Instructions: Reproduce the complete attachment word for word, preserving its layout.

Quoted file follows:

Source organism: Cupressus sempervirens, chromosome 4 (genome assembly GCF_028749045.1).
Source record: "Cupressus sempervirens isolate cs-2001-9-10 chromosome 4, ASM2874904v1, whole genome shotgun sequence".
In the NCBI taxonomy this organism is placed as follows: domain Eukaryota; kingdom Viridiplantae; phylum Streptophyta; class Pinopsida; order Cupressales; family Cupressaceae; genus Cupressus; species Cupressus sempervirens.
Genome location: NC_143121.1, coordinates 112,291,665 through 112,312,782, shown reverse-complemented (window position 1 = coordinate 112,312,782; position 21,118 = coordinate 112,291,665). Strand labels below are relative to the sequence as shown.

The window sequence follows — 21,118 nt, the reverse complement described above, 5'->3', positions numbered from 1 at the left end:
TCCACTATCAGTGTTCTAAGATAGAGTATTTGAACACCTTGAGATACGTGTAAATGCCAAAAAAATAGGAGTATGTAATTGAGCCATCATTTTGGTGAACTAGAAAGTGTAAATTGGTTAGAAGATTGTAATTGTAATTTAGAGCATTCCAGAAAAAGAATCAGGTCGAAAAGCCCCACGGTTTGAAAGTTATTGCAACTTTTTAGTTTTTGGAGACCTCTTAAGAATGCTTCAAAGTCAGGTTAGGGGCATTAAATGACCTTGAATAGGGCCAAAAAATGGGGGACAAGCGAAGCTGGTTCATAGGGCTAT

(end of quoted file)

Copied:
Source organism: Cupressus sempervirens, chromosome 4 (genome assembly GCF_028749045.1).
Source record: "Cupressus sempervirens isolate cs-2001-9-10 chromosome 4, ASM2874904v1, whole genome shotgun sequence".
In the NCBI taxonomy this organism is placed as follows: domain Eukaryota; kingdom Viridiplantae; phylum Streptophyta; class Pinopsida; order Cupressales; family Cupressaceae; genus Cupressus; species Cupressus sempervirens.
Genome location: NC_143121.1, coordinates 112,291,665 through 112,312,782, shown reverse-complemented (window position 1 = coordinate 112,312,782; position 21,118 = coordinate 112,291,665). Strand labels below are relative to the sequence as shown.

The window sequence follows — 21,118 nt, the reverse complement described above, 5'->3', positions numbered from 1 at the left end:
TCCACTATCAGTGTTCTAAGATAGAGTATTTGAACACCTTGAGATACGTGTAAATGCCAAAAAAATAGGAGTATGTAATTGAGCCATCATTTTGGTGAACTAGAAAGTGTAAATTGGTTAGAAGATTGTAATTGTAATTTAGAGCATTCCAGAAAAAGAATCAGGTCGAAAAGCCCCACGGTTTGAAAGTTATTGCAACTTTTTAGTTTTTGGAGACCTCTTAAGAATGCTTCAAAGTCAGGTTAGGGGCATTAAATGACCTTGAATAGGGCCAAAAAATGGGGGACAAGCGAAGCTGGTTCATAGGGCTAT